Life in the Olympic Village has been incredible! My typical day starts between 7 and 8 a.m. with the big decision of what to wear. We are fortunate to have a wide variety of 2012 Olympic team gear that is both comfortable and stylish.
Once I've donned USA from head to toe it is time to fuel up for my workouts. The Village's dining hall serves food from all parts of the world nearly all hours of the day! The dining hall provides a great atmosphere for relaxing and eating healthily around training sessions. My favorites so far have been the tilapia dishes, freshly grilled veggies, and fully loaded salad and yogurt bars. The coffee from the McCafé provides an American-strength caffeine kick too! While the dining hall is large enough to accommodate masses of athletes and staff, it has been very manageable so far. Having the opportunity to dine with athletes who paddle for other countries and meeting other Team USA members has been a treat. When we are all finished it's time to train.
We board the bus from the Village and ride around 40 minutes to our venue, Lee Valley Whitewater Center. I consider the Olympic whitewater venue to be one of the best, if not the best, in the world at the moment. Lee Valley has two artificial channels: one long one for competition and a short one for warming up. We get two one-hour sessions to train on the channels each day. During this time we learn as much as we can about how the features of the channel work. Features include the waves, holes, eddies, and drops on the course. While competitors do not have a chance to practice on the channel once the course is set for the race, knowing how the water works is imperative for making a plan through the gates. Every day the orientation of the poles suspended over the channel changes, so we have many chances to practice different kinds of moves.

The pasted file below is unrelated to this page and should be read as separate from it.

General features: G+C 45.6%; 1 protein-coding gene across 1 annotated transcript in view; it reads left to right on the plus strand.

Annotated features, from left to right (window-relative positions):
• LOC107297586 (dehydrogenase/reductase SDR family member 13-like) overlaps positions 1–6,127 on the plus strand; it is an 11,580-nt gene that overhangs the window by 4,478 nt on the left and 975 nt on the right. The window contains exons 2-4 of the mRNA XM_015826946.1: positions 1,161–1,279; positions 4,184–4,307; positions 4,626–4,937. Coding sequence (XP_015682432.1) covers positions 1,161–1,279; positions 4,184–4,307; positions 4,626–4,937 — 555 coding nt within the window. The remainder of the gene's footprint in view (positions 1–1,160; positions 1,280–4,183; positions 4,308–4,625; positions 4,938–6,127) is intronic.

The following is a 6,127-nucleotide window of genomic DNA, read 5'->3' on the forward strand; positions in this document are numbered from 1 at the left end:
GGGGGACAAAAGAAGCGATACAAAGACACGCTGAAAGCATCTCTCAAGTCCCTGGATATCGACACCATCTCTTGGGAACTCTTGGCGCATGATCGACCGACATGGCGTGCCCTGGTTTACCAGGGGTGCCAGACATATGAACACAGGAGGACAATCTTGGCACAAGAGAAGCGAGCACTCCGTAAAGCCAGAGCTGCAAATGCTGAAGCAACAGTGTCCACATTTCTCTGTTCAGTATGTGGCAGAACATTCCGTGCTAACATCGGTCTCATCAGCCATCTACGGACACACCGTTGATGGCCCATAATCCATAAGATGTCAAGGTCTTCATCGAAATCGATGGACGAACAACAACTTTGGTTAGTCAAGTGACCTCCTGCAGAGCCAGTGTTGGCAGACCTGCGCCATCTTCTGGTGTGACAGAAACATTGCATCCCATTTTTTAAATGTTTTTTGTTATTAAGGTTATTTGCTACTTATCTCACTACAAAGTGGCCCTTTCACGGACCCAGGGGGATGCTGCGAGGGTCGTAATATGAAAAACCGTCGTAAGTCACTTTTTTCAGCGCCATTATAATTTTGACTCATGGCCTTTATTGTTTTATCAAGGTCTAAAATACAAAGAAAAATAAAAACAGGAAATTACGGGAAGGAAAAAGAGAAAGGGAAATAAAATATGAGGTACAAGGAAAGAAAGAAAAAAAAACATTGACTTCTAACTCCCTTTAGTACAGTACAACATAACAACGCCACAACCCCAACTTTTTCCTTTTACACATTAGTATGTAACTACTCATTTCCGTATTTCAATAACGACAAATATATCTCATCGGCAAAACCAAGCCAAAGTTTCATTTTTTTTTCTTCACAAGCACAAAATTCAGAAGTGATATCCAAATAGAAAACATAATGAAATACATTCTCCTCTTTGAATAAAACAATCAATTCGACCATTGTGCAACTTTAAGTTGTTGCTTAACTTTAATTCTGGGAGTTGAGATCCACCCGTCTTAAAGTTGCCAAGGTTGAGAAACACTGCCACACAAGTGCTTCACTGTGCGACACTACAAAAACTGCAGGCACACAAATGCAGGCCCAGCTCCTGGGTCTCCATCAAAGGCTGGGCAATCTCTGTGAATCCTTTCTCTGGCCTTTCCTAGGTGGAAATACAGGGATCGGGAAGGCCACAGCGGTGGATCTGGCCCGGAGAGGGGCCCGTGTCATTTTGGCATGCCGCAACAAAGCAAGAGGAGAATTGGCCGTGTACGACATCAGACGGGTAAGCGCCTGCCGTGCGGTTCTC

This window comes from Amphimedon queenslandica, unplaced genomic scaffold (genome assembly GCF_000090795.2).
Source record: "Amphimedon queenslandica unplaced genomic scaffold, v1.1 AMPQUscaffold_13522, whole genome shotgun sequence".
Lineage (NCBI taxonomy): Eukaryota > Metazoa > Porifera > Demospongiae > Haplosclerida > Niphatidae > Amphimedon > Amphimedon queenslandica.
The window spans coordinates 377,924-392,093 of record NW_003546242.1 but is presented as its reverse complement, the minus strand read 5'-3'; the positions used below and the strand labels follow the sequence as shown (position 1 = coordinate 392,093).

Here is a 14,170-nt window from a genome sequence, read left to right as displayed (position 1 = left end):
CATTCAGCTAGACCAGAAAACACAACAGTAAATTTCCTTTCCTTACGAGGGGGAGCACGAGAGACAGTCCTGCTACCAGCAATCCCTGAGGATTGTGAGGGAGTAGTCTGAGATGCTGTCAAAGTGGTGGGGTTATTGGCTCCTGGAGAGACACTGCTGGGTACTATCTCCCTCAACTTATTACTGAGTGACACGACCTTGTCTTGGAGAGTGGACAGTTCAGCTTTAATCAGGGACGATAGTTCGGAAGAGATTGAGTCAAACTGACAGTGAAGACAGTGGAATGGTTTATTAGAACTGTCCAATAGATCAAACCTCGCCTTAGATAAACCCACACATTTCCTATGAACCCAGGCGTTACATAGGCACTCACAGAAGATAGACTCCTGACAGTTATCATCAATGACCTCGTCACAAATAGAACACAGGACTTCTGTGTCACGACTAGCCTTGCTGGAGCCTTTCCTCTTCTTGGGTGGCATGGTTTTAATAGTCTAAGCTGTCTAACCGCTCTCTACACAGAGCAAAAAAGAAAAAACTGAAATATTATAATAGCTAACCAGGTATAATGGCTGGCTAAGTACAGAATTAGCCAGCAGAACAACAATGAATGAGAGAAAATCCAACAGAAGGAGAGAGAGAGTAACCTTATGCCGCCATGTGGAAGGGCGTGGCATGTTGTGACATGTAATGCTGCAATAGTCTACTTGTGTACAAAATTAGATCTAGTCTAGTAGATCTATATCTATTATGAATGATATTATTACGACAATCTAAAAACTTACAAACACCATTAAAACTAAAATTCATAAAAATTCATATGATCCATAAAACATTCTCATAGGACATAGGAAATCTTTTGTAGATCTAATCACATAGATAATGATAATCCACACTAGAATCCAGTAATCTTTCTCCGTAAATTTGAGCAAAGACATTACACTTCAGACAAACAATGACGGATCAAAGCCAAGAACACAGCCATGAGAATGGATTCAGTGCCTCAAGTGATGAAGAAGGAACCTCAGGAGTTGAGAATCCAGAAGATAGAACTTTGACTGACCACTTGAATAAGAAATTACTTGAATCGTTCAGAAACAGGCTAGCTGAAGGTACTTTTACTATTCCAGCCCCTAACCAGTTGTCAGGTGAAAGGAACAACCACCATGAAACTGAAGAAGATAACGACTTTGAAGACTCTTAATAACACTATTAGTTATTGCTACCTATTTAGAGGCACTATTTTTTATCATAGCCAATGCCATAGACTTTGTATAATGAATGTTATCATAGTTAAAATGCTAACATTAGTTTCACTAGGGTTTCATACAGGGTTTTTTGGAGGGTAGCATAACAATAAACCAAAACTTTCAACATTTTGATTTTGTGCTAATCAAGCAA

I'm making the most of this time by warming up exceptionally well before my workouts. For me this means being dressed and on the flat water area below the channels about an hour before my workout and paddling for about 20 minutes with resistance on my boat. How do I create resistance? I have a rope with tennis balls strung onto it that I slide around the boat so that the tennis balls drag against the water directly under my legs. Warming up with resistance helps make sure my strokes are full and efficient. I also like to get my heart rate up by doing some sprints, gradually lowering the resistance by moving the balls from under the boat to on the top deck until I am down to zero.
With my strokes and aerobic systems going, I hop out to look at the channel and make sure I know the course my coaches have set. I ask any questions about the course at this time. One great thing about the Olympic team from a training perspective is that our coach/staff-to-athlete ratio improves significantly. We have two coaches, two staff members, and only four boats. It's much easier to obtain the full benefit of coaching when there are not too many other athletes that need help, too.
Fifteen minutes until the session starts signals my return to the boat. I take the opportunity to warm up on the whitewater at the small training channel. After a loop or two on the small channel I paddle onto the conveyor belt to the competition channel. The conveyor belt makes doing high-volume workouts much easier since it's a short ride from the bottom of the channel back to the start. On average each athlete can complete around six to eight runs on the course before the hour is up. When we finish our last run, we take a few minutes to cool down on the flat water before showering, dressing, and heading back to the bus. On days when we use both of the training blocks we stay at the venue to review video and discuss objectives for the next workout.
After training comes recovery. The Village offers facilities for massage, ice, sports psychology, and cross training. So far I have taken advantage of the massage therapy and cross training facilities. Because the channel requires a lot of strength to navigate, muscles can get tight easily. Working out the knots and stretching effectively becomes exceptionally valuable. I end my day with dinner back at the dining hall and maybe head over to a game room for decompression. If not, I head back to my room to get ready to rest for the next great day of training for the Olympic Games!